Detecting Life beyond Our Solar System
Scientists found that the light reflected by photosynthetic pigments in living organisms such as plants is polarized differently from the light reflected by nonliving things such as rocks, sand, or water. By searching for this polarization fingerprint, it may be possible to detect plant life on other planets. (Credit: S. Berdyugina)
Is there life in the Alpha Centauri system? In an article published in the International Journal of Astrobiology, IfA scientists have proposed a sensitive technique for detecting photosynthetic organisms in extrasolar planetary systems to try to find out. Headed by Svetlana Berdyugina (Kiepenheuer Institut fuer Sonnenphysik and the University of Freiburg, Germany, and a visiting scientist at the University of Hawai‘i NASA Astrobiology Institute), the group includes IfA’s Jeff Kuhn, David Harrington, and John Messersmith, and biologist Tina Šantl-Temkiv of Aarhus University, Denmark.
The team has measured various biological photosynthetic pigments in the laboratory. They absorb almost all solar light of specific colors in the visible and convert it into chemical bonds to store energy. For example, chlorophyll pigments absorb blue to red light and reflect a small part of green in the visible, as seen in green plants.
All infrared light is reflected, and this is employed in agriculture to monitor water content in crops. Such biopigments are contained in plants, algae, bacteria, and even in human skin (carotenoids) and eyes (rhodopsin), creating the colored beauty of our world. They can also help find life on the surfaces of other planets.
The scientists have found that the part of visible light reflected by various plants with vibrant colors oscillates in certain directions, while incident light oscillates in all directions. Thanks to this peculiarity, this reflected light can be detected remotely by using polarizing filters (similar to Polaroid sunglasses or 3-D movie goggles) when viewed at specific angles even if the star is millions of times brighter than the planet. The team found that each biopigment has its own colored footprint in such polarized light.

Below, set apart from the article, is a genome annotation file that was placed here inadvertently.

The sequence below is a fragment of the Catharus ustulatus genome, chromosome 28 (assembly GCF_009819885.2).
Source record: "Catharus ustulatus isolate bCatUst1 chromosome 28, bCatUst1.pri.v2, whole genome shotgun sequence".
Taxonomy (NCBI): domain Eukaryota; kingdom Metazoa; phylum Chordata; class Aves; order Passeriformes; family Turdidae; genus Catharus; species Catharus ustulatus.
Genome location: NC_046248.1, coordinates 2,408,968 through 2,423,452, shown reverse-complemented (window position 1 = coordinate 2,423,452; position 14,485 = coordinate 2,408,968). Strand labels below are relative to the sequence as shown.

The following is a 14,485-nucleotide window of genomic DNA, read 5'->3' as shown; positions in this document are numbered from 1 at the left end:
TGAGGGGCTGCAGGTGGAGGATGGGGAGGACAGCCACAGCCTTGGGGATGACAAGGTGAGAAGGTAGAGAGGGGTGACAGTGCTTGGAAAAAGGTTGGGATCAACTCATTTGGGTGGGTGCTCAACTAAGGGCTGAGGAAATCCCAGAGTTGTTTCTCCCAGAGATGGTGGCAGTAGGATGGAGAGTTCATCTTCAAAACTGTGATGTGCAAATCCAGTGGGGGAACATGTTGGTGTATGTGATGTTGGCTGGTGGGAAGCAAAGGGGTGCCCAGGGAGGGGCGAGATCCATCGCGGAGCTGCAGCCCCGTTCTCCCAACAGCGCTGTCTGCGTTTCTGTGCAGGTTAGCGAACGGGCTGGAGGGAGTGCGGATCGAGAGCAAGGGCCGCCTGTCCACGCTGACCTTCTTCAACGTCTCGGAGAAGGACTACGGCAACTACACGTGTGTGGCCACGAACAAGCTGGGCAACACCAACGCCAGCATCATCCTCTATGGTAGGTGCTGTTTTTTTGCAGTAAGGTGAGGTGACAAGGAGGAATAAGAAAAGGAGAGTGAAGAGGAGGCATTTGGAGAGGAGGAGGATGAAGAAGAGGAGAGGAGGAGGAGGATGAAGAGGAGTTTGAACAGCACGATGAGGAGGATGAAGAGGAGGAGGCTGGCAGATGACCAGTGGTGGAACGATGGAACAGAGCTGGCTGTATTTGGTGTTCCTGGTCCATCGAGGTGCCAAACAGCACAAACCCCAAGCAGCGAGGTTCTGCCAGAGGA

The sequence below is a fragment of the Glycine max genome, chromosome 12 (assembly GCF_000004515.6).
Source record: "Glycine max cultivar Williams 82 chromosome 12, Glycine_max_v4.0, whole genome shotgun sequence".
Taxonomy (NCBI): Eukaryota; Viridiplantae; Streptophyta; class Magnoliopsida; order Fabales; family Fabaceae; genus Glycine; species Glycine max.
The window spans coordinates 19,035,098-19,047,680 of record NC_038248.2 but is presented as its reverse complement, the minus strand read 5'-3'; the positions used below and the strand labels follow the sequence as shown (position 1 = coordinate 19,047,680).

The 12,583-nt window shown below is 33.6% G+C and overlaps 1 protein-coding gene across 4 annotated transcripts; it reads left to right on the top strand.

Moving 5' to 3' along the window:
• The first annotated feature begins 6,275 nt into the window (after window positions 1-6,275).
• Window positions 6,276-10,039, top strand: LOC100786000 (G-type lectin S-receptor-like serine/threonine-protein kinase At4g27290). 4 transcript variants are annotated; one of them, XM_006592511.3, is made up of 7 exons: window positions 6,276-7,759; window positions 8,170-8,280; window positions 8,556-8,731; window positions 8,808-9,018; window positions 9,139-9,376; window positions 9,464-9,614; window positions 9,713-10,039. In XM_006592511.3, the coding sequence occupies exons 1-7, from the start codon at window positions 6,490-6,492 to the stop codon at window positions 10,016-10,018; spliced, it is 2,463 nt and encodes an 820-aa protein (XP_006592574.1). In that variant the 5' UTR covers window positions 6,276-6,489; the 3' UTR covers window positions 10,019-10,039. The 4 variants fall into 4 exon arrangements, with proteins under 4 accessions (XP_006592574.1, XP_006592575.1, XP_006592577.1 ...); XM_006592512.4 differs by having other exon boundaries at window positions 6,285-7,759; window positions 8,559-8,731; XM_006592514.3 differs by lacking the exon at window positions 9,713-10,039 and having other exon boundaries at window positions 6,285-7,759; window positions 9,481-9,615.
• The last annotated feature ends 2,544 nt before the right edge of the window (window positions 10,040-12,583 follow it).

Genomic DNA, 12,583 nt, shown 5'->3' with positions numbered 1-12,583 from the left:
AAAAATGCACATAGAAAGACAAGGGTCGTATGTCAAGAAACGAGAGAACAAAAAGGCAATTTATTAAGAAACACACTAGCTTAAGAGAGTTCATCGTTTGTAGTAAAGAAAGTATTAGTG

Modeled spectra reflected off distant exo-Earth surfaces have demonstrated the advantage of using polarized light to distinguish photosynthetic biosignatures from minerals, ocean water, and the atmosphere. The high contrast of the biosignatures in the polarized light is the key to finding them in the overwhelmingly bright stellar light that usually hides the exoplanetary signals.
Earlier, Berdyugina and her team employed polarized light to see for the first time the blue color of an exoplanet. Now this method can help to see colors of life on other planets, even at large distances from the Sun.
Our neighbor, the triple stellar system Alpha Centauri
This technique could be instrumental in searching for life in the planetary system nearest to the Sun, Alpha Centauri, with existing telescopes. There are three stars in this system. While scientists are interested in finding life around all these stars, Alpha Centauri B, only 4.37 light years from Earth, seems optimal for life searches with current telescopes.
In 2014, a small planet was discovered around Alpha Centauri B. Unfortunately, this exoplanet is ten times closer to the star than Mercury is to the Sun, so its surface is melting under the stellar heat, and it probably has no atmosphere. At a distance where planets like Earth with liquid water on their surface could exist (the “habitable zone”), no planets have been found as yet, but scientists are continuing to search for one. If such a planet is found, or even before that, it is possible to search for photosynthetic biosignatures in the Alpha Centauri B spectrum. Using the proposed polarization technique, this task becomes even more feasible.